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High-Tech Gizmos Take Low-Tech Ad Approach — Apple’s Newton, AT&T’s Eo Hand-Held Computers Eschew Technospeak to Befriend Consumer Masses By Daniel S. Levin

SAN FRANCISCO – They’re the next generation of gee-whiz

The Newton, which Apple introduces this week, and Eo, a startup 51% owned by AT&T which began rolling out a few weeks ago, are the first in a category expected to become quickly crowded – ‘personal digital assistants,’ or PDAs. They are hand-held computers that can function as faxes, phones and calendars. But before they are widely embraced, consumers will have to view PDAs as a product for the masses, not the hacker elite. While other computer advertising often degenerates into a mine-is-bigger-than-yours boast-fest of milliseconds and megabytes, these ads will take a different turn.
Apple, which sources said could spend as much as $4-5 million for the initial Newton launch, will follow an approach similar to its PowerBook ads. ‘They are not tech ads,’ said Apple spokesperson Frank O’Mahony of the advertising that breaks later this month. ‘The trick is to present it in such a way that people recognize these are things that they do everyday.’ Mahony declined comment on the ad budget.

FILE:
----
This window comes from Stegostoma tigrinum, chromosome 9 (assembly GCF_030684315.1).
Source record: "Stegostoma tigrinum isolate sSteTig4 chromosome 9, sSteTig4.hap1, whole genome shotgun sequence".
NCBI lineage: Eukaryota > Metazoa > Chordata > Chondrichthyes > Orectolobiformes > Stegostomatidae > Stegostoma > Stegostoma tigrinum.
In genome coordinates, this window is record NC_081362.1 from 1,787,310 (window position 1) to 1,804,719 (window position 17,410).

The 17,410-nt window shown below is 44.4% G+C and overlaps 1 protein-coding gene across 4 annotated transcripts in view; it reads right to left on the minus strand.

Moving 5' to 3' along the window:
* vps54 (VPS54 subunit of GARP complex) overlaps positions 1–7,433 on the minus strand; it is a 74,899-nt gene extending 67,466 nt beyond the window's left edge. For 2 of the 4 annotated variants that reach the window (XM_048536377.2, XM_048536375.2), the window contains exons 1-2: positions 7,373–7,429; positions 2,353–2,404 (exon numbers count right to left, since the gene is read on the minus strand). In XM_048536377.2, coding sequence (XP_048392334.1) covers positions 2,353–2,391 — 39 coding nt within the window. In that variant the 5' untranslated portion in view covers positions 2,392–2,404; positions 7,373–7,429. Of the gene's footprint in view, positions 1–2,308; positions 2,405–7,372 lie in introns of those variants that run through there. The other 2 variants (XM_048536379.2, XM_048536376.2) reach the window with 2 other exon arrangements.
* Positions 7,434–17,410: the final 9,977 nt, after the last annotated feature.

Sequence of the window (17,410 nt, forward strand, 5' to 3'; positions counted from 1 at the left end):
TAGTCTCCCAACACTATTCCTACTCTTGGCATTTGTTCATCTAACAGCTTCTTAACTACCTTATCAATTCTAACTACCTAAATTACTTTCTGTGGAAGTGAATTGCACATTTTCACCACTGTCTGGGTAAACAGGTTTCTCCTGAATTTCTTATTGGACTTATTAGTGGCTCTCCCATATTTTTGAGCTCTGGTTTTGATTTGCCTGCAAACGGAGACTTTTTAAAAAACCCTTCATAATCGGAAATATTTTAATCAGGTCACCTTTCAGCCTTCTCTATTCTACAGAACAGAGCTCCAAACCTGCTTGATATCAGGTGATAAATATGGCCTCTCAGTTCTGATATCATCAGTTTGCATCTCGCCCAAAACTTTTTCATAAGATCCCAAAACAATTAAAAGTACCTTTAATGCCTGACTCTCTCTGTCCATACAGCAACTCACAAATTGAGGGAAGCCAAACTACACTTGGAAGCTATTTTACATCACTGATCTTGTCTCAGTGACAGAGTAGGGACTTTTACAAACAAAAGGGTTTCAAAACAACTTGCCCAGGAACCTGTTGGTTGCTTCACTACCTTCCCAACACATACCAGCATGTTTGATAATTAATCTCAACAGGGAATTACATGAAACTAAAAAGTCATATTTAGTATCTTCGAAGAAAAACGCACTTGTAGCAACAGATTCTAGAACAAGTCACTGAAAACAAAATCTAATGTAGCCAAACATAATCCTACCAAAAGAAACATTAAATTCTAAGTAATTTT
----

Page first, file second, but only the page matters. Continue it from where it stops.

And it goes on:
BBDO has assigned the creative for Newton to its S.F. office, though the L.A. shop, which handles Apple’s other products, will assume all other duties.
Mountain View, Calif.-based Eo, the first into the market with these gadgets, has launched with a $1.5-million budget in business publications such as Forbes, Harvard Business Review and airline magazines. The ads, from Woolward & Partners here, focus on how Eo allows executives to stay in touch with their businesses, even when they’re at remote locations. ‘There’s technology in lots of products, like cars, washing machines and stereos, but none of the advertising for them focuses on the technology,’ said Iain Woolward, founder of the agency with his name. ‘They focus on the benefits, on what it does for the user.’
Jeffrey Henning, a senior analyst with BIS Strategic Decisions in Norwell, Mass., said the approach makes sense considering PDAs still represent unfamiliar territory to consumers. Unlike laptop computers and cellular phones, which were easy for consumers to grasp conceptually as the portable versions of their desktop counterparts, PDAs represent a new concept that will require broad education to prepare consumers. ‘It’s important to step back and say this is the benefit of this type of product,’ said Henning. ‘The technospeak makes sense when its a mature market, when you’re selling on features.’
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